Materials and Methods

  • Polymer and Oils

Two types of commercial oils were used: EVO, a superior category olive oil obtained directly from olives and only by mechanical means, and high-quality coconut oil made from freshly harvested, sustainably farmed coconuts, cold-pressed without any hydrogenation processes. Polybutylene succinate (PBS) grade FZ91PM was sourced from PTT MCC-Biochem Co., Ltd. (Bangkok, Thailand).

  • Preparation and Film Manufacturing

PBS pellets were dried, mixed with different oil concentrations, and processed in a twin-screw extruder. Following extrusion, materials were dried, ground, and then used to produce films via blown film extrusion. This detailed preparation process was crucial for achieving the desired qualities in the final bioplastic films.

Thermal and Mechanical Properties

The addition of EVO and CO to PBS altered its thermal properties, as demonstrated by differential scanning calorimetry (DSC). The cold crystallization and melting temperatures of PBS shifted with oil incorporation, indicating changes in thermal behavior and crystallization dynamics due to the presence of the oils, which may act as nucleating agents. Mechanically, the incorporation of oils generally reduced the tensile strength of PBS, with notable differences between the types of oils used. The optical properties of the films also changed, with the addition of oils reducing their transparency, which could affect their utility in packaging applications where visibility is important.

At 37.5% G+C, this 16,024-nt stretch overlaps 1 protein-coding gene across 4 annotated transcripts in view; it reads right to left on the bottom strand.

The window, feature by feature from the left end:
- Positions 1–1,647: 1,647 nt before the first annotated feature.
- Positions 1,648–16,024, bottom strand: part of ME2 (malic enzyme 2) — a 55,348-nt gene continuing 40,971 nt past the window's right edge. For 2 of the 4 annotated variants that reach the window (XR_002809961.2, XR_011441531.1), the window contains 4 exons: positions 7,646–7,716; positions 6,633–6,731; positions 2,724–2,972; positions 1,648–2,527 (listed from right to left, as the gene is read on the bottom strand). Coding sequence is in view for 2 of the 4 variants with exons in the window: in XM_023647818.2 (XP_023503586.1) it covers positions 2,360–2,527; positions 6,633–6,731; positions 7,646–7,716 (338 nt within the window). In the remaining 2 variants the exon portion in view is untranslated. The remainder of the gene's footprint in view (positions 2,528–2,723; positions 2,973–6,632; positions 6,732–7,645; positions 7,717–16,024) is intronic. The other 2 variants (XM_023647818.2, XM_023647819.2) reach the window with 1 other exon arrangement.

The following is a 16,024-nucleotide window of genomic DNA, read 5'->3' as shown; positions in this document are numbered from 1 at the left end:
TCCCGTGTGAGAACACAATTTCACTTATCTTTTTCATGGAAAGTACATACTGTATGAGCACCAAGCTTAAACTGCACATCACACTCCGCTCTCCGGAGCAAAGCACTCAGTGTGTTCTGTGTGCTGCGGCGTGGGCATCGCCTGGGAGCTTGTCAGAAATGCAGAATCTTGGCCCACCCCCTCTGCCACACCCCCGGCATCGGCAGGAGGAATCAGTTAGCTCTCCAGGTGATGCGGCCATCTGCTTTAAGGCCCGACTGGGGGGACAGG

Environmental Impact and Future Applications

The films developed in this study have the potential to significantly impact food preservation by inhibiting oxidation and mold growth, as observed in tests with sliced fruits. This suggests that these bioplastic films could serve as viable alternatives to traditional plastics in food packaging, helping to reduce both food and plastic waste. Further studies could expand on these findings, exploring the antimicrobial properties and specific application scenarios for these bioplastics.

Food stored in vacuumed sealed biodegradable plastic

The development of PBS-based bioplastic films incorporating natural oils represents a promising step towards sustainable food packaging solutions. These bioplastics not only address environmental concerns associated with synthetic polymers but also offer practical benefits in food preservation, potentially reducing waste in both food and packaging materials. As the demand for environmentally friendly packaging solutions grows, studies like this underline the importance of continued research and innovation in the field of biodegradable materials. 

Source Study:

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Nathan primarily writes about emerging technologies, sustainability in engineering practices, robotics, and the intersection of artificial intelligence with daily life. He also explores the impact of scientific advancements on society and the environment.